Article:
I wrote a blog earlier to post for this week.  I knew my brain would be dead today.  Holly (my daughter) came to stay with us last Sunday between jobs.  She’s a travelling nurse, and she wanted some time off before she started a new job in a new location.  We always love it when we can spend some time with her.  Then John’s brother, Jim, who lives in Oakland, CA., came to stay with us on Thursday.  On Friday, at noon, we picked up my sister, Mary, so that all of us could drive to Bloomington for my grandson’s graduation from college.  I can’t tell you how fast the four years he was at I.U. went.

The graduation was an event.  Ty’s recognition ceremony, from the School of Public and Environmental Affairs was on Friday night.  It was heart stopping to watch Ty cross the stage to be honored.  Getting up at five-thirty on Saturday in Indy to drive to Bloomington (which had NO hotel rooms, so many people flooded the city) was hard for someone like me, who’s a night owl, but we made it to the stadium by eight a.m. to get good seats.  Which was worth it.  Accidentally, and with good Karma, we were in seats directly in line with Ty’s row in the stadium.  After the ten a.m. ceremony, we met all of Ty’s friends and their families, and we all went out to eat.  We were dead by the time we got back to our hotel in Indy, but it was a happy tired.  We didn’t return home until this afternoon, a little shopworn for Mother’s Day.  But what a wonderful weekend!

Anyway, none of this makes you a better writer.  It does make you a happier person, but here’s the post I wrote ahead of time.  Happy Mother’s Day and Happy Writing!

Writing:  Everyone Needs a Friend

I’ve written a few different genres through the years.  Each one of them has a different focus.  Urban fantasy deals with good vs. evil.  The two duke it out, and if you want a happy ending, good wins.  In mysteries, the focus is on justice.  It prevails.  It might not always work that way in real life, but it does in a mystery.  The bad guy gets caught and pays for his sins.  Order is restored.  In romance, boy meets girl, everything goes wrong, but true love conquers all.

No matter what genre you write, the characters have to come to life.  The more real your characters, the more compelling your story.  We learn about our characters through their actions.  What people say and what they do are two different things.  A character might tell us he’s brave, but if he runs at the first sign of trouble, we don’t believe him.  He might tell us he’s a coward, but if he shakes in his boots, and still goes out to meet his biggest fear, we admire him.  So actions speak volumes.  Internal dialogue helps, too.  We get to share what the protagonist thinks and feels.  But to get the quirky dirt on the person you choose to follow through a novel, there’s nothing better than how he interacts with a friend.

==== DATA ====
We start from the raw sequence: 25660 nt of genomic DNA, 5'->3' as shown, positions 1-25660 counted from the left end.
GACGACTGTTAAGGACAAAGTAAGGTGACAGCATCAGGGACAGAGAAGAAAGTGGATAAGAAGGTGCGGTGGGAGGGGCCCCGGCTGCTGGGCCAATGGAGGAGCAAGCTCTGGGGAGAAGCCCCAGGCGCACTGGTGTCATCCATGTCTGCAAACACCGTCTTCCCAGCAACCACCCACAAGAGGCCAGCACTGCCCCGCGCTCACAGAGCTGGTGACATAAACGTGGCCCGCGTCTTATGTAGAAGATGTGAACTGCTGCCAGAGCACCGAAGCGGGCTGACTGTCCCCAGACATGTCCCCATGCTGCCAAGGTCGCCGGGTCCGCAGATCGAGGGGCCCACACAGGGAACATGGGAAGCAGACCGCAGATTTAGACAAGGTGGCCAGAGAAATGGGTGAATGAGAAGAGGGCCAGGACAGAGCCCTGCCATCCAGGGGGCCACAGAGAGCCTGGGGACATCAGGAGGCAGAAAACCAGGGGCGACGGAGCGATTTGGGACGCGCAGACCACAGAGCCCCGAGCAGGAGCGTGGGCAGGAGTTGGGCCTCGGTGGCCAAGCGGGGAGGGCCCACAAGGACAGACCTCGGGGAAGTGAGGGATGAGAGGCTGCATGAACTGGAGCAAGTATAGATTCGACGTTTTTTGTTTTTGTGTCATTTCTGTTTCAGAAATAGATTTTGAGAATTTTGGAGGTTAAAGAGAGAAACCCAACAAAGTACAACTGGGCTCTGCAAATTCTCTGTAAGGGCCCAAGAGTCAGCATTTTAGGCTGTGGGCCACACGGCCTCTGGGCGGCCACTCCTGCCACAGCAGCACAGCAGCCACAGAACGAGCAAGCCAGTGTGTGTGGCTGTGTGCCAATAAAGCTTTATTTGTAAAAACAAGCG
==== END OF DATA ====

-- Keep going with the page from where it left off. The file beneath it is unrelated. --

A friend has stuck with you through thick and thin, when you’re at your best and at your worst.  He KNOWS you.  He knows that you douse your mashed potatoes with ketchup and think that’s gourmet.  He knows that you drank too much beer at your last birthday party and hugged the basketball post in your back yard until someone came to rescue you.  And he doesn’t care.  He loves you anyway.  And vice versa.

When I first started writing, I wrote mysteries, and someone gave me a list of all of the type of characters that a writer could draw upon.  The detective/crime solver.  The assistant.  Witnesses.  Suspects.  Killer/criminal.  Antagonist—anyone who gives the main character grief—like a journalist who disagrees with him, a cop who’s tired of him interfering, etc.  Romantic interest.  I think the list went on, but I don’t remember.  One of the main things I do remember, though, is the Confidante/friend.  That’s the person the protagonist talks to, bounces ideas off of, trusts.

I haven’t found one genre where a friend couldn’t add more depth to a protagonist.  A friend sees a side of him that few people are allowed to see.  Occasionally, a friend can become a pivotal person in a story.  He can tell the protagonist that he’s being an idiot and it’s time to get his crap together.  He can tell the protagonist things no one else would get away with.

When I start a novel, I always know who the protagonist will be.  I know if there will be a romantic interest (they’re pretty common), who the antagonist is, and I ALWAYS include a friend.  In my first romance, Grams was the voice of reason for Tessa.  She pushed and prodded Tessa, teased her, and was there for her.  In Love On Tap, my third romance, Tyne is always there for Paula.  And in the romance I’m working on now—my fourth, Miriam is there for Daphne.  And just like before, Miriam brings life to every page she walks on.

I’m writing a series, and Miriam is so much fun to write, that she’s going to be the main character in my fifth book.  She’s almost six-feet tall, thin, with tight, curly, brown hair, and an acid tongue.  I love her already.  I have no idea what I’m going to do with her yet, but she’s such a strong character, I know writing her journey will be fun.  I hope your characters come to life for you, and happy writing!




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